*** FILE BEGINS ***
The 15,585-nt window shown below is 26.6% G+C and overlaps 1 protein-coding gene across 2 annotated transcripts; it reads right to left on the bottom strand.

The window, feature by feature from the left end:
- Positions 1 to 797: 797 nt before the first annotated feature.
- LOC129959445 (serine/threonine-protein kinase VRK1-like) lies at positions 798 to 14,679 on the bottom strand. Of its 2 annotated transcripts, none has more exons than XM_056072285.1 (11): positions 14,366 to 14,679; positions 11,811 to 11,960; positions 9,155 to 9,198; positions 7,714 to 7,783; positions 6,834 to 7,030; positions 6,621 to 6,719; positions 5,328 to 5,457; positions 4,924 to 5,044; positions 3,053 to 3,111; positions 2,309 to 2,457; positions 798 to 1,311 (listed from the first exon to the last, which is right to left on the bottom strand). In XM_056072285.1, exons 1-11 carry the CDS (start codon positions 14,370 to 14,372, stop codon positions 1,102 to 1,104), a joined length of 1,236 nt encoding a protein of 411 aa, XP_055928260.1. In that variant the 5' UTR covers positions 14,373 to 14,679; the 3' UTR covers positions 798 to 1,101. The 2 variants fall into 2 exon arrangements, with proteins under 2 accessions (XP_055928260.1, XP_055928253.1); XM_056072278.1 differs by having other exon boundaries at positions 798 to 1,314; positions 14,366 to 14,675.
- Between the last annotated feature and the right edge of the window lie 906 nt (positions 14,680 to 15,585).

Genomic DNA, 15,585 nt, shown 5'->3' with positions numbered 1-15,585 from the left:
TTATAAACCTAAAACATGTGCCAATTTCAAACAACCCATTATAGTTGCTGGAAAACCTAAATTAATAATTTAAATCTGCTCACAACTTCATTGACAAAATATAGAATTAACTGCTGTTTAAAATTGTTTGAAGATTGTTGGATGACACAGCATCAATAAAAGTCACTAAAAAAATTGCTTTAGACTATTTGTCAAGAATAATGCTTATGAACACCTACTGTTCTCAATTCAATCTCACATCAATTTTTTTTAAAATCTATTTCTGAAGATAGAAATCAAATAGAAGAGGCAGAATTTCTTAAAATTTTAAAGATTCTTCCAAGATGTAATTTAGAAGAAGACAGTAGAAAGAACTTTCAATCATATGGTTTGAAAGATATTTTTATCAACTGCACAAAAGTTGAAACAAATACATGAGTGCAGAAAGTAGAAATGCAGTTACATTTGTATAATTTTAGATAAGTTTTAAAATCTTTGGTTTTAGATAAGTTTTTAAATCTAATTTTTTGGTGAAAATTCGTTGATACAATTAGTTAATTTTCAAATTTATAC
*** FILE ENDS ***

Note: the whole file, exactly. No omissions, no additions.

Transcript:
The 15,585-nt window shown below is 26.6% G+C and overlaps 1 protein-coding gene across 2 annotated transcripts; it reads right to left on the bottom strand.

The window, feature by feature from the left end:
- Positions 1 to 797: 797 nt before the first annotated feature.
- LOC129959445 (serine/threonine-protein kinase VRK1-like) lies at positions 798 to 14,679 on the bottom strand. Of its 2 annotated transcripts, none has more exons than XM_056072285.1 (11): positions 14,366 to 14,679; positions 11,811 to 11,960; positions 9,155 to 9,198; positions 7,714 to 7,783; positions 6,834 to 7,030; positions 6,621 to 6,719; positions 5,328 to 5,457; positions 4,924 to 5,044; positions 3,053 to 3,111; positions 2,309 to 2,457; positions 798 to 1,311 (listed from the first exon to the last, which is right to left on the bottom strand). In XM_056072285.1, exons 1-11 carry the CDS (start codon positions 14,370 to 14,372, stop codon positions 1,102 to 1,104), a joined length of 1,236 nt encoding a protein of 411 aa, XP_055928260.1. In that variant the 5' UTR covers positions 14,373 to 14,679; the 3' UTR covers positions 798 to 1,101. The 2 variants fall into 2 exon arrangements, with proteins under 2 accessions (XP_055928260.1, XP_055928253.1); XM_056072278.1 differs by having other exon boundaries at positions 798 to 1,314; positions 14,366 to 14,675.
- Between the last annotated feature and the right edge of the window lie 906 nt (positions 14,680 to 15,585).

Genomic DNA, 15,585 nt, shown 5'->3' with positions numbered 1-15,585 from the left:
TTATAAACCTAAAACATGTGCCAATTTCAAACAACCCATTATAGTTGCTGGAAAACCTAAATTAATAATTTAAATCTGCTCACAACTTCATTGACAAAATATAGAATTAACTGCTGTTTAAAATTGTTTGAAGATTGTTGGATGACACAGCATCAATAAAAGTCACTAAAAAAATTGCTTTAGACTATTTGTCAAGAATAATGCTTATGAACACCTACTGTTCTCAATTCAATCTCACATCAATTTTTTTTAAAATCTATTTCTGAAGATAGAAATCAAATAGAAGAGGCAGAATTTCTTAAAATTTTAAAGATTCTTCCAAGATGTAATTTAGAAGAAGACAGTAGAAAGAACTTTCAATCATATGGTTTGAAAGATATTTTTATCAACTGCACAAAAGTTGAAACAAATACATGAGTGCAGAAAGTAGAAATGCAGTTACATTTGTATAATTTTAGATAAGTTTTAAAATCTTTGGTTTTAGATAAGTTTTTAAATCTAATTTTTTGGTGAAAATTCGTTGATACAATTAGTTAATTTTCAAATTTATAC